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Data Science for Social Good fellows partner with Ushahidi
By Rob Mitchum
“2-car acc @ State & Lake, both drivers injred”
That short, hastily typed text message or tweet contains a lot of information that police, emergency responders, news organizations and drivers could use. A human observer could quickly identify that it refers to an auto accident, a medical emergency, and a street intersection in Chicago. But without prior experiences and lots of human input, a computer would likely have a hard time recognizing that State and Lake are streets in Chicago, that “acc” is short for accident, or that “injred” is a typo for “injured.”
Computer science offers machine learning and natural language processing techniques that can make sense of messy and disorganized text. Those techniques are at the heart of one of the summer projects of the Data Science for Social Good fellowship. (A University of Chicago program funded by Google’s Eric Schmidt and run by former Obama campaign chief data scientist Rayid Ghani, now at the Computation Institute. To learn more about the fellowship check out the website or read this previous post in the series). Working with the non-profit organization Ushahidi, a team of three fellows hopes to accelerate the processing of incoming messages during disasters, contested elections and other crises to quickly spread information and mobilize responses.
Chicago-Based Data Science for Social Good Fellows Focus on Problem Solving
Data science isn’t just about creating algorithms, writing code, or visualizing data. The first step is finding the right problem to solve.
Many of the governments and nonprofit organizations we’ve talked to while developing the Data Science for Social Good fellowship at the University of Chicago are excited about using data to make better decisions. (The fellowship is funded by Google’s Eric Schmidt and run by former Obama campaign chief data scientist Rayid Ghani, now at the University of Chicago’s Computation Institute. To learn more about the fellowship check out the website or read this previous post in the series.) But most aren’t quite sure where to start, while others pitch lots of problems that are initially too vague to solve with data. To help these organizations grow their impact, data scientists must be hands on. They need to quickly learn the ins-and-outs of unfamiliar fields, from health care to energy to municipal government. They need to understand what data is available both inside and outside an organization, and a knack for distilling ill-defined problems into clear and tractable ones.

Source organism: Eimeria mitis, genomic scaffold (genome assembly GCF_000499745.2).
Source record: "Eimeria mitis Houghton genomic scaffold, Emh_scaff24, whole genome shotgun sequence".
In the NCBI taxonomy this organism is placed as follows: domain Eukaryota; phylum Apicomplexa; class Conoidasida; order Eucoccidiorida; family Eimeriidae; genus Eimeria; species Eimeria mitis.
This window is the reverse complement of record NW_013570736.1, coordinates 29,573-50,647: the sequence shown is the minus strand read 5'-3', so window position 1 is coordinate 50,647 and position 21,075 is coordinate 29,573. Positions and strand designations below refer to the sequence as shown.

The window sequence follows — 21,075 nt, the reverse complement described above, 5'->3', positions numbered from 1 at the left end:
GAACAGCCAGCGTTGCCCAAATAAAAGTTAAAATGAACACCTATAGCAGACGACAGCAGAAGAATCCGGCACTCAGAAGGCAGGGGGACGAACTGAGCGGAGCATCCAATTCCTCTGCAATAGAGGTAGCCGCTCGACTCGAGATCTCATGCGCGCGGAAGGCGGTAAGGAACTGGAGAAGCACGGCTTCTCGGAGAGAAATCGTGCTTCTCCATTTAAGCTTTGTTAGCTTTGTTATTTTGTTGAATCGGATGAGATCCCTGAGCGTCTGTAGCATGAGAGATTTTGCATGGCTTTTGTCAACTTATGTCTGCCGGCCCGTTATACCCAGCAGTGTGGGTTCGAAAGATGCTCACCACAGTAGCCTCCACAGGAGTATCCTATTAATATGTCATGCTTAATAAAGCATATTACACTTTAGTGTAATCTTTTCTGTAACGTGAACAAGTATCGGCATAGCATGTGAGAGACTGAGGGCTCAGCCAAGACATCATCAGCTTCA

Training Aspiring Data Scientists in Chicago
As technology penetrates further into everyday life, we’re creating lots of data. Businesses are scrambling to find data scientists to make sense of all this data and turn it into better decisions.
Businesses aren’t alone. Data science could transform how governments and nonprofits tackle society’s problems. The problem is, most governments and nonprofits simply don’t know what’s possible yet. There are too few data scientists out there and too many spending their days optimizing ads instead of bettering lives. To make real impact with data, we need to work on high-impact projects that show these organizations the power of analytics. And we need to expose data scientists to the problems that really matter.
That’s exactly why we’re doing the Eric and Wendy Schmidt Data Science for Social Good summer fellowship at the University of Chicago. The program is led by Rayid Ghani, former chief data scientist for the 2012 Obama campaign, and is funded by Google Chairman Eric Schmidt.
We’ve brought three dozen aspiring data scientists from all over the world to Chicago to spend a summer working on data science projects with social impact. The fellows are working closely with governments and nonprofits (including the City of Chicago, the Chicago Transit Authority, and the Nurse-Family Partnership) to take on real-world problems in education, health, energy, transportation, and more. (To read up on our project, check out dssg.io/projects or to get involved, go to github.com/dssg.)
Data scientists are a hybrid group with computer science, statistics, machine learning, data mining, and database skills. These skills take years to learn and there’s no way to teach all of them during a few weeks. Instead of starting from scratch, we decided to start with students in computational and quantitative fields – folks that already have some of these skills and use them daily in an academic setting. And we gave them the opportunity to apply their abilities to solve real-world problems and to pick up the skills they’re missing.